The Phantom Flann – An Irishman’s Diary about the framing of Brian O’Nolan for a photograph he wasn’t in
O’Nolan spent his career pretending to be other people. And sometimes even the other people were not who they were supposed to be
‘Clearly not Flann’: Robert Farren, aka Roibéard Ó Faracháin, the poet.
On behalf of Flann O’Brien fans everywhere, I offer belated thanks to Ronan Farren (Letters, December 5th) for solving a mystery that had perplexed our community.
For some time past, Flannoraks were aware of an ever-more-widely circulating photograph, supposedly of the man himself, from Dublin’s Palace Bar, circa 1945. It had even appeared on reprints of his books. But although the location was entirely plausible, as was the hat, the bespectacled figure was clearly not Flann.
My best guess was Niall Montgomery, his friend and collaborator, who did actually wear glasses. But I happily bow to the authority of our letter writer, who assures us the mystery man was his own father, Robert Farren, aka Roibéard Ó Faracháin, the poet. The file is hereby closed. Getty Images, please copy.
It is not without aptness, however, that the real-life Brian O’Nolan should have been supplanted in this way: even to the extent, eventually, that the picture accompanied the review of a new book about him in The Irish Times, the paper his other main pseudonym, Myles na gCopaleen, adorned for 26 years.
He of all people would have understood the existentially-threatening condition implied in a common Hiberno-English phrase: “He’s not himself lately”. O’Nolan spent his career pretending to be other people. And sometimes even the other people (eg Myles, often written by Montgomery) were not who they were supposed to be.
The tendency extended into his books. The Third Policeman is narrated by a murderer whose impending execution is complicated by an inability to remember his own name.
The unfortunate protagonist of An Béal Bocht, by contrast, does have a name, highly-detailed in the Gaelic style, viz: “Bonaparte, son of Michelangelo, son of Peter, son of Owen, son of Thomas’s Sarah, grand-daughter of John’s Mary, grand-daughter of James, son of Dermot . . .” Then he goes to school, where he has to have a simple new English one, “Jams O’Donnell”, beaten into him with an oar.
Palace BarAnthony CroninBrendan Behan
Farren/Ó Faracháin’s unwitting imposture is not foreshadowed in Cruiskeen Lawn, where he featured only sporadically, even though he was a leading figure in what Patrick Kavanagh’s biographer Antoinette Quinn called “the poetry wars of 1941”.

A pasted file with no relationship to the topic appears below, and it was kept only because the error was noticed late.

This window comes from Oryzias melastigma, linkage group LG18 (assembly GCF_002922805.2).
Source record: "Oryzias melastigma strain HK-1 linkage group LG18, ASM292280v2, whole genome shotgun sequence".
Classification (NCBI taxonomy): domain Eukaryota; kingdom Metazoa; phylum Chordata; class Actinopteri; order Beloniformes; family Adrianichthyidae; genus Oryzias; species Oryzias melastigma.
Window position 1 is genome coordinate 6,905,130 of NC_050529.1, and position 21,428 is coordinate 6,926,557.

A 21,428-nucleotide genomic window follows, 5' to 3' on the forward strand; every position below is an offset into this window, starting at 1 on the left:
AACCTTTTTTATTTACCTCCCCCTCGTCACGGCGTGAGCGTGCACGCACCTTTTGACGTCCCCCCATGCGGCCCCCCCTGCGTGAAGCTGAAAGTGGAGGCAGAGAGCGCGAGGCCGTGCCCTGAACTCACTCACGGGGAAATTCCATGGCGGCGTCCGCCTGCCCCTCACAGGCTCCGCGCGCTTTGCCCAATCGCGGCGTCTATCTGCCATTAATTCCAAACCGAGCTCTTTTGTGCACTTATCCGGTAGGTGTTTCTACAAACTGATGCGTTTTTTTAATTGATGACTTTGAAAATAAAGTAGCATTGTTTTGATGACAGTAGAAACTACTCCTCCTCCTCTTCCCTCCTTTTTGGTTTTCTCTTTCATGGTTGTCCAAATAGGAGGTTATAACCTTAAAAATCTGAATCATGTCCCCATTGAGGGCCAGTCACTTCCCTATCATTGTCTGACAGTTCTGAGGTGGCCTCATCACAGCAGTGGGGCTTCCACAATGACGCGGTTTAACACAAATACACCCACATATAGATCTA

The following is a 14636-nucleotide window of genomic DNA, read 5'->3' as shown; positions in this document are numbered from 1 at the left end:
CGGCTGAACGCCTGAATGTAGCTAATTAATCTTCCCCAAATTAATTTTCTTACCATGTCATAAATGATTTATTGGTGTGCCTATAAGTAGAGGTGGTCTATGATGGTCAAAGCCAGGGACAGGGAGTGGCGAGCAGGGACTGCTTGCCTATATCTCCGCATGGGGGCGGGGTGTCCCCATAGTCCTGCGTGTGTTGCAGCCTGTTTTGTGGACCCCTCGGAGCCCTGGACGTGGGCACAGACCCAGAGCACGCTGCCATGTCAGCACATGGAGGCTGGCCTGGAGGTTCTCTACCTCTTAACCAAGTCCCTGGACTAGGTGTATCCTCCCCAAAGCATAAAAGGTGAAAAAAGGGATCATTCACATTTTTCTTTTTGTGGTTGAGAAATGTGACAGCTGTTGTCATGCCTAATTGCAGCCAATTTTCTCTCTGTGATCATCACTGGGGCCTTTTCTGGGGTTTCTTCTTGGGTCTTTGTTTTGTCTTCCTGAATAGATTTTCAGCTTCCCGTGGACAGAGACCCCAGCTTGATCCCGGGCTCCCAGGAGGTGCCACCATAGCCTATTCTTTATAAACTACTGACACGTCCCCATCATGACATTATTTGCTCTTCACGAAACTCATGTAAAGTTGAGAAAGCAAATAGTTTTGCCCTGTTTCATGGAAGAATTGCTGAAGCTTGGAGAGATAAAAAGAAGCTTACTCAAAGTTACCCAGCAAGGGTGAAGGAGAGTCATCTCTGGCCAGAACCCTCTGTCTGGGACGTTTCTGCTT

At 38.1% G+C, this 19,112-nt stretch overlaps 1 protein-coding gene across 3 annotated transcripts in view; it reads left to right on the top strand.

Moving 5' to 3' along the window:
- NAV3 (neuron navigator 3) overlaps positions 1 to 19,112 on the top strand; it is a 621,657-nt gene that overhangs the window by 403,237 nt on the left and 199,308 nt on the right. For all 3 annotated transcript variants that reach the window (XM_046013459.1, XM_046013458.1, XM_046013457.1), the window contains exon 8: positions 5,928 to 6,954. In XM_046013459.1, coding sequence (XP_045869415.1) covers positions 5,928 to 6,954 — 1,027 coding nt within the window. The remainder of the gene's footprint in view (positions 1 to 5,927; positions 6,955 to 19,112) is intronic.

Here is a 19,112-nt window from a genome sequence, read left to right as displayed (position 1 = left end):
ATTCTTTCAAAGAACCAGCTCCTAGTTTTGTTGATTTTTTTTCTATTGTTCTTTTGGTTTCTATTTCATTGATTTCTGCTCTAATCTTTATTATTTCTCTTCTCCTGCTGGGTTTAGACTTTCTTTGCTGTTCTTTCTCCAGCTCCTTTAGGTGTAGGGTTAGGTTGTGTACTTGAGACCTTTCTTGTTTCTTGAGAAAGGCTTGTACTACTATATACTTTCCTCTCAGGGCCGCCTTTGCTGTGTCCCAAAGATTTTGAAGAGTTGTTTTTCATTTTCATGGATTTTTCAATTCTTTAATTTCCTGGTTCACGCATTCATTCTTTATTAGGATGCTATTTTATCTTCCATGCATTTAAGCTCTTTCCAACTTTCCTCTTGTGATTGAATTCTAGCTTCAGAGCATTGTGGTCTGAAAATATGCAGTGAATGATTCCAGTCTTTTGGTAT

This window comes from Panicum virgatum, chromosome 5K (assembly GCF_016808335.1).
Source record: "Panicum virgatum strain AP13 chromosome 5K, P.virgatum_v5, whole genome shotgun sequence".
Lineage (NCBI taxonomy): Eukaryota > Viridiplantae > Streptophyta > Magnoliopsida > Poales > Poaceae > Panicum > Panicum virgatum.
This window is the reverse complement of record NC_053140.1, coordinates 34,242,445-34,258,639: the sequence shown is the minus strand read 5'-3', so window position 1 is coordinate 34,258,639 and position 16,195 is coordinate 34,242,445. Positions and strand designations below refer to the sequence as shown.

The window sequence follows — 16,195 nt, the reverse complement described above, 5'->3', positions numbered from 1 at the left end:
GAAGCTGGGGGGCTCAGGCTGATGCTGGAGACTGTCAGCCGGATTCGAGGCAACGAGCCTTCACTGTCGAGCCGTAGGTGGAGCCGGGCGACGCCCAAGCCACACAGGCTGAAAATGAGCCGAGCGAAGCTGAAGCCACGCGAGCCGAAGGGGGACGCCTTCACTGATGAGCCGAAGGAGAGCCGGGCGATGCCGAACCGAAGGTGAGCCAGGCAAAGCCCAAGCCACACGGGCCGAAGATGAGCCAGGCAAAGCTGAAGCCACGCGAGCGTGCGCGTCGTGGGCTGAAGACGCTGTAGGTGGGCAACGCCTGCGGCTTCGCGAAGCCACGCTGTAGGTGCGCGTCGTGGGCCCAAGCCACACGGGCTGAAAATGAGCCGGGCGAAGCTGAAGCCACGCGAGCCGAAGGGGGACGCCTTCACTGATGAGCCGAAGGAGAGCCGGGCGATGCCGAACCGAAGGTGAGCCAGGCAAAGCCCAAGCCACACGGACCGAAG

Neutral in conflict
As for Kavanagh, his “life-long enmity” (Quinn’s description) towards Ó Faracháin began when the latter beat him to a well-paid job with Radio Éireann in 1939. Thereafter, artistic differences widened the gulf until Kavanagh included him in The Paddiad: an Irish literary version of the St Valentine’s Day Massacre.
Despite this, Ó Faracháin did him at least one good favour in return. When the novel Tarry Flynn was banned for indecency, Ó Faracháin was asked for and gave the appeals board an opinion that, although involving some “coarseness”, the book was in general life-affirming.
The verdict was accepted, so Kavanagh enjoyed the best of both worlds: a publicity-rich ban, followed by unbanning. According to Quinn, its author was retrospectively grateful for an earlier act of censorship. His review of an Ó Faracháin book was so “vitriolic”, The Irish Times had refused to print it. But getting back to misidentified photographs, I suspected another one recently when reader John Tierney sent me a picture of Kavanagh from 1939. It was published with a New York Times review of The Green Fool, and I’m assured it really was the poet. But there must have been some air-brushing of a man who, not long before, had been feeding calves on Shancoduff. With his youthful good looks, jaunty hat, and general glamour, he could easily have passed for the film-star Spencer Tracy.